How does the IWDR Help Me?

  • Track data about your dogs and breeding program: Pedigrees, estrus and whelps, file attachments, health and behavior data, and owner/carer/client/staff relationships.
  • Genetic selection tools: From inbreeding coefficient calculations to test matings to health test result comparisons to estimated breeding values.
  • Collaboration: Choose to share data about specific dogs with other organizations, breeders or members of your breed club or breeding cooperative group. Your private data remains private!
  • Reports and charts: Compare change over time within your colony or breed around aspects of health, behavior and production.
  • Secure software and support: Cloud-based, secure data storage with a team dedicated to ongoing development of our services. Many of our users are non-profit organizations and we endeavor to keep our services affordable.

We have a wide variety of plan options to suit all users, from private breeders to large organizations.

About IWDR

What is the International Working Dog Registry?

The International Working Dog Registry (IWDR) is an online registry where dog owners can add, edit, and view electronically stored records on their dogs. 

  • Track ancestral records for as many generations as needed – the IWDR produces pedigrees and allows you to manage, track and measure your entire breeding colony.
  • If others in your community use the IWDR, they can share data records with you to assist in your breeding decisions.
  • Store both health and work performance information on individual dogs. These health and work performance measurements are known as phenotypes.

Why are phenotypes important?

  • Phenotypes (observable traits) allow you to make breeder selection decisions based off desired traits – traditional selection over the past few centuries using phenotypes shaped ancestral dogs into today’s modern breeds.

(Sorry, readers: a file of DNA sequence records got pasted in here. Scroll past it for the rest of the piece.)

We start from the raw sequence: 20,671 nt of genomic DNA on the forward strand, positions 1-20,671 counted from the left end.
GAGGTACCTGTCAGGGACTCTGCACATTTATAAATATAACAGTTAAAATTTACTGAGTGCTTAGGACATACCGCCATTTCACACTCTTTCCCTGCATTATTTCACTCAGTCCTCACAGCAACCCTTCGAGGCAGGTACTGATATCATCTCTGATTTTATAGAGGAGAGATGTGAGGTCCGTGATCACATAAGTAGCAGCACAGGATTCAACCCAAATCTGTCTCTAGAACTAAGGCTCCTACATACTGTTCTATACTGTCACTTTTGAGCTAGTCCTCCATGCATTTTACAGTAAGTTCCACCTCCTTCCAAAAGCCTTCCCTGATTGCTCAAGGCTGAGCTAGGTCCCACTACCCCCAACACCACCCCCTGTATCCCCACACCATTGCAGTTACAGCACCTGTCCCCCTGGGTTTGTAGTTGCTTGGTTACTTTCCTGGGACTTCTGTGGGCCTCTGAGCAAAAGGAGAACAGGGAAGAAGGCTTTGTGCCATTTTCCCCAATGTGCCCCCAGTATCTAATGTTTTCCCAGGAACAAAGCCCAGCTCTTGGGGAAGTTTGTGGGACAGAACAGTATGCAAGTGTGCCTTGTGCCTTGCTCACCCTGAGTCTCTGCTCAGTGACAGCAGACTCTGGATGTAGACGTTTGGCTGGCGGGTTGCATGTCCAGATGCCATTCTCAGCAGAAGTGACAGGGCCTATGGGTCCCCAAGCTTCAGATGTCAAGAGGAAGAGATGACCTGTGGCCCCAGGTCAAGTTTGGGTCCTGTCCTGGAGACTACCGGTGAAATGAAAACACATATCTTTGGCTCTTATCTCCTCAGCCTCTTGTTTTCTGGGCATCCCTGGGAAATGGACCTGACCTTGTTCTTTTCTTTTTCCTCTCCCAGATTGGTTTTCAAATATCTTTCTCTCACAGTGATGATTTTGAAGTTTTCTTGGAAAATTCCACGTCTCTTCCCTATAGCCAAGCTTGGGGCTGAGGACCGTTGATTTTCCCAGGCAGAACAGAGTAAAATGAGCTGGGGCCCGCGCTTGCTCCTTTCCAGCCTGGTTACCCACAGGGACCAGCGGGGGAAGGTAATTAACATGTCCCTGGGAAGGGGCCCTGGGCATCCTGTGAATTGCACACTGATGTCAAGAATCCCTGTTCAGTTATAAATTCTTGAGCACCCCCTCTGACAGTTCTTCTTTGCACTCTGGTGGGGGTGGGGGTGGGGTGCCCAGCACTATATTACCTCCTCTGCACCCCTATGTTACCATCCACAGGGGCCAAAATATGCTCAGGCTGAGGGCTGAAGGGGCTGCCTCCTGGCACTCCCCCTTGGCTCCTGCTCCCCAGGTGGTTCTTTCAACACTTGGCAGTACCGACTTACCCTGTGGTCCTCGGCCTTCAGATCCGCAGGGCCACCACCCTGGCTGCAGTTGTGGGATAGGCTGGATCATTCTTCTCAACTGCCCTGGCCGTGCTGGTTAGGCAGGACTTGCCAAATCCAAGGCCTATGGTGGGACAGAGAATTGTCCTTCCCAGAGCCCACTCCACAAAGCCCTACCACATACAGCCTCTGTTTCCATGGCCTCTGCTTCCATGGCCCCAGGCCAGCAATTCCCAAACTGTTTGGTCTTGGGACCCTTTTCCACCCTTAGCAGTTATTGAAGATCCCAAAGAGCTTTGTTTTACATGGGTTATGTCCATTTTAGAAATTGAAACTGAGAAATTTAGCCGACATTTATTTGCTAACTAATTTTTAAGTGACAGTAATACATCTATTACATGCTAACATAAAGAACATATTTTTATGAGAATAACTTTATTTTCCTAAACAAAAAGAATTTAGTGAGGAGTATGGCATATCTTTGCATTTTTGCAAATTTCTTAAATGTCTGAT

• Today, we can measure the important aspects of health, behavior, and performance on each young dog and its relatives, including littermates, full- or half-siblings, parents, grandparents, and even more distant ancestors.
  • The IWDR allows breeders to record data on phenotype, and helps put these measurements into context to decide among alternative young dogs exactly which ones will be kept for breeding.

Estimated Breeding Values

  • Selection using EBVs is more advanced. The same phenotype measurements for aspects of health, behavior and performance are combined in a second step that includes pedigree relationships.
  • The numeric value produced by this second step estimates each dog’s relative genetic worth as a breeder for a particular trait or characteristic.
  • These estimates are known as estimated breeding values (EBVs), and they are the most accurate way known to describe genetic potential of each young dog as a possible breeder. The key to producing accurate EBVs is to begin the process with accurately recorded pedigree relationships and accurately measured phenotypes on most dogs in a population.

Find out more about how the IWDR helps you use Estimated Breeding Values to get the most out of your breeding decisions here.

over 90,000
Dogs in the IWDR Database
500 +
User accounts registered with the IWDR

IWDR is open for use by organizations, breed clubs or individuals that breed working dogs. We offer services for military, law enforcement, guide, search and rescue, assistance, scent detection, sporting and performance, breed registries and clubs, private breeders, and anyone else who wishes to better the genetic health and performance outcomes of their working dog breeding program.